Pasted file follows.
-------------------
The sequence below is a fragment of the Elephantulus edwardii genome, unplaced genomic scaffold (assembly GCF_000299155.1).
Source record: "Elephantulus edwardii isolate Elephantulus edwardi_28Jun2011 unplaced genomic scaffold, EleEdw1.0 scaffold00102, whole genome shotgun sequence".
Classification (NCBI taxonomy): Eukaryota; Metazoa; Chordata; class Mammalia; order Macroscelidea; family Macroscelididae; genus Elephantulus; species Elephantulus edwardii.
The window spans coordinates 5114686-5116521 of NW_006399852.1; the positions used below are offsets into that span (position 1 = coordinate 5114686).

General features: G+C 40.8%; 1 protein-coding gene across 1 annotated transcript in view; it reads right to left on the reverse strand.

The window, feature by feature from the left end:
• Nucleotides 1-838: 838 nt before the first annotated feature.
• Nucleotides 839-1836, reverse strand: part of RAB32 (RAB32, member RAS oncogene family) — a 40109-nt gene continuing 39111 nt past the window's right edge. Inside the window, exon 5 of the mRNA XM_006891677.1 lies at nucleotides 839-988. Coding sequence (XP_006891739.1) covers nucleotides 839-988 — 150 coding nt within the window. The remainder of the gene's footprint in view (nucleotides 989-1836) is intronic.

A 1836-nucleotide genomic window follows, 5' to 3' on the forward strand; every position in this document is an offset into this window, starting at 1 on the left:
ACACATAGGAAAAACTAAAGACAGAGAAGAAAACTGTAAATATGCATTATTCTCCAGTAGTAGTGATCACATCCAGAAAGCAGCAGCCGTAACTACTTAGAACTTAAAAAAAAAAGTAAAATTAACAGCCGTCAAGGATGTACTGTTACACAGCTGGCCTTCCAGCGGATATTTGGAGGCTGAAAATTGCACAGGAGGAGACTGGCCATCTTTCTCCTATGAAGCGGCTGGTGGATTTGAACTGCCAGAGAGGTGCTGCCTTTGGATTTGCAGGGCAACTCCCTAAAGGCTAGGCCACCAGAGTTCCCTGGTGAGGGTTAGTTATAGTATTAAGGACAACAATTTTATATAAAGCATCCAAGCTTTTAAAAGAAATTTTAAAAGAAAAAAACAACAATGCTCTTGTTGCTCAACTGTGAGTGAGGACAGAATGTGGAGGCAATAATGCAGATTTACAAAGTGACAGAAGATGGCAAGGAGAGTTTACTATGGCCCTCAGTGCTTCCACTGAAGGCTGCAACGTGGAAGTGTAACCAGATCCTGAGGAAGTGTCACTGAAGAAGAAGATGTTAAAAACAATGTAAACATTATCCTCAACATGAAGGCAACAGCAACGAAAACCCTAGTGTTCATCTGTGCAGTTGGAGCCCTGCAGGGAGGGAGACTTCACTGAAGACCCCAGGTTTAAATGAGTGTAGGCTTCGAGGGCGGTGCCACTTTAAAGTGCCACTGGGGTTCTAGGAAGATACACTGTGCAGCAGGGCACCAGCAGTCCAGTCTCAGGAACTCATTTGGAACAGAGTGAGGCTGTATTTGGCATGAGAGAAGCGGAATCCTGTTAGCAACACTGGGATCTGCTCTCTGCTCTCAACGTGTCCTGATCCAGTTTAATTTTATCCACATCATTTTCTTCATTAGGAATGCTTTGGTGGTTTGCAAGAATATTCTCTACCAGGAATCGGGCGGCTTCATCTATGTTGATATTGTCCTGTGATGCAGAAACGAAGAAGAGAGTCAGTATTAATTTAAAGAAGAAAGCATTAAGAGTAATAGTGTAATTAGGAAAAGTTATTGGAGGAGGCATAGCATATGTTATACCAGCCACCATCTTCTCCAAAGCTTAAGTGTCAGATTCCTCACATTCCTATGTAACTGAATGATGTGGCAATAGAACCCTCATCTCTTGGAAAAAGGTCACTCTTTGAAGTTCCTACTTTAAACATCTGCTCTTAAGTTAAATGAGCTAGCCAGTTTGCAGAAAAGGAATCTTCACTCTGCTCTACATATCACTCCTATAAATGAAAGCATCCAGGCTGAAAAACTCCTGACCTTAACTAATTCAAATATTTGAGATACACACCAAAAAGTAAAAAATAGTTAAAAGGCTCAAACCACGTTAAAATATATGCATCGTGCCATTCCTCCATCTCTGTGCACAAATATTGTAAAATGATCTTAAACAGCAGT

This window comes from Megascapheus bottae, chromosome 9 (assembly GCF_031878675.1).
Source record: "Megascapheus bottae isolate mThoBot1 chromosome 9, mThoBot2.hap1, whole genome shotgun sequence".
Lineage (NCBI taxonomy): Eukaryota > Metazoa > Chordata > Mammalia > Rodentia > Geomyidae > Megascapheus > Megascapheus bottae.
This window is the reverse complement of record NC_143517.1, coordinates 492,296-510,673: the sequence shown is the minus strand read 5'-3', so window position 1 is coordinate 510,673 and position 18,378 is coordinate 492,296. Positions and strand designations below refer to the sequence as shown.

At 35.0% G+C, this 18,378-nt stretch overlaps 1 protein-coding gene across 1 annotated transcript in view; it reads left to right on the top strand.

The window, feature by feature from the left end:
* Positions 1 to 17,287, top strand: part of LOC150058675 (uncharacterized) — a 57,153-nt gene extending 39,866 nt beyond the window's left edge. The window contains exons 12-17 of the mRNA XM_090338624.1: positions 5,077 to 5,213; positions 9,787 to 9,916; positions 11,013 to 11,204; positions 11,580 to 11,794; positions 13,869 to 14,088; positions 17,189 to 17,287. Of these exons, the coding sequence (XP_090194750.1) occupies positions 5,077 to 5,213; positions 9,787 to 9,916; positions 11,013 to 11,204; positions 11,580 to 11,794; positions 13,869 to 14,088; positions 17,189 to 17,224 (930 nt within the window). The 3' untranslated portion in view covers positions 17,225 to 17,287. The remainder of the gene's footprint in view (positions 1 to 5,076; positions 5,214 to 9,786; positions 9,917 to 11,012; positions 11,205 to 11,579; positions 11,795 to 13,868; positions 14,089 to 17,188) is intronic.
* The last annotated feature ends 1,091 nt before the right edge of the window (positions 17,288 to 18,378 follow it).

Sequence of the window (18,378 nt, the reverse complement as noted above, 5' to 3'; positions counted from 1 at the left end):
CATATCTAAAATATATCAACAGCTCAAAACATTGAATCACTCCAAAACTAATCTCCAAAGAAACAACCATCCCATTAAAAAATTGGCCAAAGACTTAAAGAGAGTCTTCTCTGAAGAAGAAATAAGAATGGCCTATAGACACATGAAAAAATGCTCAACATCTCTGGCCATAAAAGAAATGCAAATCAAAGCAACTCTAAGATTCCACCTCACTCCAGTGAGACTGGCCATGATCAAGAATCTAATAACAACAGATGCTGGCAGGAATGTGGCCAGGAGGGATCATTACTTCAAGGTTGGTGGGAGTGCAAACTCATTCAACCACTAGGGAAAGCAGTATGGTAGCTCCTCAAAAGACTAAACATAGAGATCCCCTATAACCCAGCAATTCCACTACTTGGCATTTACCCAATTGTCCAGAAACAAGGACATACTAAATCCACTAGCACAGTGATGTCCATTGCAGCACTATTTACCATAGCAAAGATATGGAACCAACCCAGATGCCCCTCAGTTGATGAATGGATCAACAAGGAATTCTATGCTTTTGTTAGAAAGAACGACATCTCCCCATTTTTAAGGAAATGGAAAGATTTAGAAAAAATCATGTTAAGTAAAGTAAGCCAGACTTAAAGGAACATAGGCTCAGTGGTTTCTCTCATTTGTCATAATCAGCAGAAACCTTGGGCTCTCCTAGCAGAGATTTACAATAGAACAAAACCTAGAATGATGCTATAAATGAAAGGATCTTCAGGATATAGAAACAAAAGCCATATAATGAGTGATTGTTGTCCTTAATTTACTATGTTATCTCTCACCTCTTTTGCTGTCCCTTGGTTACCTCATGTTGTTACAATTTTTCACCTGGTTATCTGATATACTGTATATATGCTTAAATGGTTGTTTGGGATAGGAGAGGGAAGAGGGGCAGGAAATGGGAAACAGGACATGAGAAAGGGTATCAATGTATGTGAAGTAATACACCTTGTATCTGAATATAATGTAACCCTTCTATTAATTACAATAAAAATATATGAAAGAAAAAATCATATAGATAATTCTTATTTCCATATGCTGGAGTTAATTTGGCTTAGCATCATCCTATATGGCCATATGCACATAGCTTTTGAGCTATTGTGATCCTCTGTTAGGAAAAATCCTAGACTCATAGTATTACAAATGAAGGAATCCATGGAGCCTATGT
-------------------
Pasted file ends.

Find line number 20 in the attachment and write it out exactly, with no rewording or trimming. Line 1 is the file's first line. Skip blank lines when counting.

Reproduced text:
CATATCTAAAATATATCAACAGCTCAAAACATTGAATCACTCCAAAACTAATCTCCAAAGAAACAACCATCCCATTAAAAAATTGGCCAAAGACTTAAAGAGAGTCTTCTCTGAAGAAGAAATAAGAATGGCCTATAGACACATGAAAAAATGCTCAACATCTCTGGCCATAAAAGAAATGCAAATCAAAGCAACTCTAAGATTCCACCTCACTCCAGTGAGACTGGCCATGATCAAGAATCTAATAACAACAGATGCTGGCAGGAATGTGGCCAGGAGGGATCATTACTTCAAGGTTGGTGGGAGTGCAAACTCATTCAACCACTAGGGAAAGCAGTATGGTAGCTCCTCAAAAGACTAAACATAGAGATCCCCTATAACCCAGCAATTCCACTACTTGGCATTTACCCAATTGTCCAGAAACAAGGACATACTAAATCCACTAGCACAGTGATGTCCATTGCAGCACTATTTACCATAGCAAAGATATGGAACCAACCCAGATGCCCCTCAGTTGATGAATGGATCAACAAGGAATTCTATGCTTTTGTTAGAAAGAACGACATCTCCCCATTTTTAAGGAAATGGAAAGATTTAGAAAAAATCATGTTAAGTAAAGTAAGCCAGACTTAAAGGAACATAGGCTCAGTGGTTTCTCTCATTTGTCATAATCAGCAGAAACCTTGGGCTCTCCTAGCAGAGATTTACAATAGAACAAAACCTAGAATGATGCTATAAATGAAAGGATCTTCAGGATATAGAAACAAAAGCCATATAATGAGTGATTGTTGTCCTTAATTTACTATGTTATCTCTCACCTCTTTTGCTGTCCCTTGGTTACCTCATGTTGTTACAATTTTTCACCTGGTTATCTGATATACTGTATATATGCTTAAATGGTTGTTTGGGATAGGAGAGGGAAGAGGGGCAGGAAATGGGAAACAGGACATGAGAAAGGGTATCAATGTATGTGAAGTAATACACCTTGTATCTGAATATAATGTAACCCTTCTATTAATTACAATAAAAATATATGAAAGAAAAAATCATATAGATAATTCTTATTTCCATATGCTGGAGTTAATTTGGCTTAGCATCATCCTATATGGCCATATGCACATAGCTTTTGAGCTATTGTGATCCTCTGTTAGGAAAAATCCTAGACTCATAGTATTACAAATGAAGGAATCCATGGAGCCTATGT